At 0700 hours the next morning, the day shift nurse began routine patient assessment rounds. It was noted that the patient was not easily aroused. The patient’s cardiac rhythm was sinus tachycardia at a rate of 132 beats per minute. Blood pressure was 96/50 and respiratory rate was 28 per minute. Bilateral crackles were heard at the bases of the lungs, but lung sounds were otherwise clear. Skin was pale, cool to touch, and dry. On assessment of the neck dressing, the nurse observed that the anterior dressing appeared clean and dry. Palpation of the posterior dressing revealed a moist, sticky dressing. The nurse then requested assistance to turn the patient to visually inspect the posterior neck and dressing. The nurse observed a large amount of blood that had pooled under the patient and was therefore not visible with the patient in the supine position.

The nurse placed an emergency call to the surgeon and increased the intravenous infusion to 175 ml per hour. Blood was drawn for a hematocrit and the blood bank was called to ensure that blood was on hand if needed. When the surgeon arrived, she removed the dressing and noted that the wound was oozing blood where the incision had separated. The separation was repaired at the bedside aseptically and the wound was redressed. Laboratory studies were sent and orders for strict observation of the patient and dressing were written.

The complete blood count revealed that the patient’s hematocrit was 22%. The patient was started on oxygen at 4 liters per minute by nasal cannula. Intravenous fluid therapy was changed to normal saline at a rate of 150 ml/hr and one unit of whole blood was started. The pulse oximeter remained stable at 98%. Although high, this percentage is still saturatory.

The patient was judged to be in a compensated hypovolemic shock state due to the blood loss throughout the night. During the next several hours her condition improved and her pulse and blood pressure stabilized. Three days later she was discharged home with instructions to return for further evaluation and to receive patient and family education.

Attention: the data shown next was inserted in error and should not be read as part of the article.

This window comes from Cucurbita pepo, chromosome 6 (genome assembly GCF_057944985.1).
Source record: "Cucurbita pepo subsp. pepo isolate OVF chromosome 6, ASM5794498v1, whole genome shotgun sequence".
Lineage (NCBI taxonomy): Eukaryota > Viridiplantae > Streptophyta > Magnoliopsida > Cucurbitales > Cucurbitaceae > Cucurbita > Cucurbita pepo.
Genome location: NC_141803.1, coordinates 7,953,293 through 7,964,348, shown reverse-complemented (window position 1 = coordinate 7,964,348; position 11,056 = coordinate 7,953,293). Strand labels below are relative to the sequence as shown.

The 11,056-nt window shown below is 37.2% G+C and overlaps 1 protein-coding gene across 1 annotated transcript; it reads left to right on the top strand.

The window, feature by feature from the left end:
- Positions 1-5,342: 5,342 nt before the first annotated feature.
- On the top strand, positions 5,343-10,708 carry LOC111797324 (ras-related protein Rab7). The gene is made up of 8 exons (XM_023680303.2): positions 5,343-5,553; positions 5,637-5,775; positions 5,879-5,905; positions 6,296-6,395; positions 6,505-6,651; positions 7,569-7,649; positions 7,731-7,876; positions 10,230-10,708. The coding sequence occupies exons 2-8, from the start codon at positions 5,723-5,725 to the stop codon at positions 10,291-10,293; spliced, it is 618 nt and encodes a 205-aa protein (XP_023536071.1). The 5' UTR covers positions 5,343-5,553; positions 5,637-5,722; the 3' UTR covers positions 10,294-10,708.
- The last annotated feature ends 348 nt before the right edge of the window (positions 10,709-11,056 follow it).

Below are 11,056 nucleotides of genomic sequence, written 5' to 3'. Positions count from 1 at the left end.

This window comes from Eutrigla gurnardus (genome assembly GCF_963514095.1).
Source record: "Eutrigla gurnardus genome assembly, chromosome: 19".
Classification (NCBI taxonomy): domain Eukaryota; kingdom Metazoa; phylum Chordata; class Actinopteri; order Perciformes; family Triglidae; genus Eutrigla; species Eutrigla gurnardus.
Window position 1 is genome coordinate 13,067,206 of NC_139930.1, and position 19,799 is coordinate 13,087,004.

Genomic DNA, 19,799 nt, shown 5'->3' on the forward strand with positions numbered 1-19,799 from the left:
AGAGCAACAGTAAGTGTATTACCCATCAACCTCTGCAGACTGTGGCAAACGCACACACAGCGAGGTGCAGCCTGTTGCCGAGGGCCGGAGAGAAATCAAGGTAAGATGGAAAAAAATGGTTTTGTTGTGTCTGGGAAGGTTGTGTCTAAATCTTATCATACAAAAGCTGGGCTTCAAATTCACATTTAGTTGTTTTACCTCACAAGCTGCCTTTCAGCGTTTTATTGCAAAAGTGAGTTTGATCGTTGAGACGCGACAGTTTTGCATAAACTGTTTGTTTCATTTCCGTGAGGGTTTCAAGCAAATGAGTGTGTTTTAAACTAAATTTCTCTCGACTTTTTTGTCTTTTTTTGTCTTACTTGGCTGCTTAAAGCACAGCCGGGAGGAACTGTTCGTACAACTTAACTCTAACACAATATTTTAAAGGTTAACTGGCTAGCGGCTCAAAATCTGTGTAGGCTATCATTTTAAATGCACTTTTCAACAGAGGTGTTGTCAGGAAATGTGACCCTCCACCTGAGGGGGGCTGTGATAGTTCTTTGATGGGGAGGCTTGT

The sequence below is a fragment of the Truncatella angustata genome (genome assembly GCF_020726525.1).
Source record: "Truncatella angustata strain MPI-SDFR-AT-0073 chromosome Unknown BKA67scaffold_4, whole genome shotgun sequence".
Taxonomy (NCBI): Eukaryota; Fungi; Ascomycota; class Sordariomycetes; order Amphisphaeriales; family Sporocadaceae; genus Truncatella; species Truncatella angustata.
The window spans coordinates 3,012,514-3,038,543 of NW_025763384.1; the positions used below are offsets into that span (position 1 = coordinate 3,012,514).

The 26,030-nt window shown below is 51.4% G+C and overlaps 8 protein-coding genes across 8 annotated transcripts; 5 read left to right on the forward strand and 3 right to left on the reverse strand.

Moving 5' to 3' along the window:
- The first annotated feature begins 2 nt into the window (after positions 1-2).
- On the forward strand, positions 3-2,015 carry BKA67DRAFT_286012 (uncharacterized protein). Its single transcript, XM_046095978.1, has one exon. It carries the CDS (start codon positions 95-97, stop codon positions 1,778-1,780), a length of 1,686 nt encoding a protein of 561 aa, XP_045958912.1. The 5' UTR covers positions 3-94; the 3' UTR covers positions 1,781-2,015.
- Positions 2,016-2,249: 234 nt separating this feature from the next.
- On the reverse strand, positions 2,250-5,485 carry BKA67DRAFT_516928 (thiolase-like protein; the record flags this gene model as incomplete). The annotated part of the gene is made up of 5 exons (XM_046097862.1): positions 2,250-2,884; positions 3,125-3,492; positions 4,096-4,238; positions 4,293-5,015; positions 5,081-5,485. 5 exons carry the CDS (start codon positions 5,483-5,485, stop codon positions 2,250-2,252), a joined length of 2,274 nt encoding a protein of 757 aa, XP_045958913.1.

Table 1.

Commonly Used Thyroid Function Tests with Normal Values

Test Normal Values

Serum thyroxine T4 4.5-12.0 [micro]g/dl

Free thyroxine FT4 0.7-1.9 ng/dl

Serum triiodothyronine T3 80-180 ng/dl

Free triiodothyronine FT3 230-619 pg/d

T3 Resin uptake 26%-42%

TSH Thyroid stimulating hormone 0.5-6 [micro]U/ml

Table 2.

Common Signs and Symptoms of Hyperthyroidism

Signs Symptoms

Tachycardia Palpitations

Tremors Nervousness

Weight loss Alterations in appetite

Muscle weakness Fatigue

Thyroid enlargement (depending Frequent bowel movements

on cause)

Diplopia or exophthalmos Sleep disturbances (including


Dependent lower-extremity edema Exertional intolerance and dyspnea

Table 3.

Causes of Hyperthyroidism

Toxic diffuse goiter

(Graves’ disease)

Toxic adenoma

Toxic multinodular goiter

Subacute thyroiditis

Hashimoto’s thyroiditis

Iodine-induced hyperthyroidism

Excessive pituitary TSH or

trophoblastic disease

Excessive ingestion of thyroid


Table 4.

Thyroidectomy Complications

Common Less Frequent

Laryngeal nerve injury Sympathetic nerve injury

Parathyroid deficit Chylous fistula

Postoperative bleeding Infection

Thyroid storm

Table 5.

Thyroidectomy: Preoperative Care

* Administer ordered antithyroid medications and iodine

preparations and monitor for side effects.

* Assess voice quality to obtain baseline.

* Teach patient to support neck by placing both hands behind

neck when sitting up in bed, moving, and coughing.

* Obtain baseline laboratory tests: CBC, thyroid hormone levels,

serum calcium, and phosphorus concentrations.

* Allow patient to verbalize concerns regarding surgical procedure.

* Provide appropriate interventions to help alleviate stress

and anxiety.